With the help of King, Stanton-King published her first book “Life Beyond These Walls” and went on to open the Stanton Publishing House. King said Stanton-King’s ability to keep pushing past obstacles and make a name for herself revealed her capability to help others. Along the way, the now successful author and entrepreneur married Aaron King, who is not related to Alveda.

“Working with Angela throughout the years, I said, ‘Angela, we can serve more; we can do more,’” King said. “So Angie has given the community and the world Auntie Angie’s house.”

A dream turned into reality

After being an anti-abortion activist for so many years, Stanton-King said she realized there weren’t enough resources for expectant mothers. That’s where the idea for Auntie Angie’s house began.

“I realized when they overturned Roe v. Wade that there was a need to do much more than talking,” she said. “I understood how mothers felt without having any help. I understood that moment of desperation, feeling like not only did you want to give up, but you wanted to give up on your kids too, because you didn’t have the help with the assistance that you needed.”

She envisions Auntie Angie’s house as a refuge. Residents must be above 18, pregnant, not married, and they cannot share the address of the home to others. The residents won’t be under the care of a staff member for all hours of the day, but cameras and other security measures are in place. That’s because some of the women may be involved in volatile domestic situations.

Services include basic resources such as diapers, food and clothing, as well as mental health counseling, job training and housing for up to two years. The nonprofit is funded by donors from around the world.

The maternity home, which sits in south Atlanta, is Stanton-King’s second attempt at putting it all together. A December fire destroyed the original location along Irwin Street.

Wyquita Jones and her daughter Royal have been living at the maternity home since a few days before the grand opening. (Natrice Miller/

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Jones moved into the home a few days before the grand opening. She didn’t find out she was pregnant until her third trimester.

“I was seven and a half months in. I was shocked, did not know. I wasn’t expecting, wasn’t ready, wasn’t prepared,” Jones said while holding her newborn daughter Royal.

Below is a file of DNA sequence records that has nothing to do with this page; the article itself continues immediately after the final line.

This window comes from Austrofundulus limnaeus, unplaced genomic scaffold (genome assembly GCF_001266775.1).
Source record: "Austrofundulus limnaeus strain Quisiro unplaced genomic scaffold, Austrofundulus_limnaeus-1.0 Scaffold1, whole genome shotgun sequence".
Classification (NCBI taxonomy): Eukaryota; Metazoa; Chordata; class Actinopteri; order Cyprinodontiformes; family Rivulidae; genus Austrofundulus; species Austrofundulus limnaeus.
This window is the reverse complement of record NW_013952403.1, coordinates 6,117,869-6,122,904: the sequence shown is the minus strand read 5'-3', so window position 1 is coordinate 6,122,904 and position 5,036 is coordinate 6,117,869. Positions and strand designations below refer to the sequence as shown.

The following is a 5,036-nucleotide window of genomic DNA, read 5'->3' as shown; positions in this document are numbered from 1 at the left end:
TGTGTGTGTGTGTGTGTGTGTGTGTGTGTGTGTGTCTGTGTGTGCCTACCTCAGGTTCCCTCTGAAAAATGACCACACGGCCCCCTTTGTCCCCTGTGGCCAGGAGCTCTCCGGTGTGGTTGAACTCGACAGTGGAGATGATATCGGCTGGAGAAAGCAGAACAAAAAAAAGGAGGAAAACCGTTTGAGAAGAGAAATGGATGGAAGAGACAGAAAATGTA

Jones said Auntie Angie’s has provided her with a home, food and mental health services. Stanton-King said she wants the maternity home to be another option for single mothers.

“I just want to take my story and my experience and just show women there are other options out there,” Stanton-King said. “I’m not here to make anybody do anything. But, if you decide that you do want to choose life, then (Auntie Angie’s is) a resource here to help you and your baby.”

How it all began

Stanton-King likes to say that she has more than 70 godchildren because of the help she has provided to women across the nation. Throughout the years, she volunteered at pregnancy resource centers, including Care Net in Atlanta and the Alive Center in Albany. Through outreach at the facilities and social media, Stanton-King has been able to support women who make the decision to keep their babies.

Heather Cooper’s son recently turned 1. But, just over a year ago, she was struggling to find a job. She had two other children to care for. She was eventually led to her cousin, Stanton-King.

“I had my days when I was crying and overwhelmed,” Cooper said. “I knew there would be a way out and she was my way out.”

Cooper said that, while she searched for a job, she stayed at Stanton-King’s home. Though her situation did not end in homelessness, Cooper said she worries about low-income women who lose their homes due to unemployment during pregnancy.

Heather Cooper sits with her sleepy son at Auntie Angie's house.  (Natrice Miller/

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Others — including Angelina Holmes — offer similar praise for Stanton-King and her mission.

Holmes, from Greenville, North Carolina, said she was close to taking her own life when she came across a social media post from Stanton-King. Already a mother of two, Holmes said she was pregnant again and mentally exhausted. She said she was in no position to have another child.

Then, she came across a pro-life Instagram post by Stanton-King. “The post was for me,” Holmes said.

In that moment, Holmes realized that her “unborn child deserved to come into this world” and that her kids still needed her.

Holmes, 36, reached out to Stanton-King, who immediately responded and asked Holmes what type of support she needed. By the time Savannah was born on March 1, Holmes had gathered all the supplies she needed with Stanton-King’s help.

“Some people do things for business purposes, and some people do things to change lives,” Holmes said. “What Angela is doing, and her organization and the people who help, they are literally changing lives.”

(Left to right) Alveda King hugs Angela Stanton-King at Auntie Angie’s House on Friday, March 24, 2023.  Stanton-King says King who is also her godmother and senior advisor gave her a a job when she got out of prison when no one else would. (Natrice Miller/

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Credit: Natrice Miller /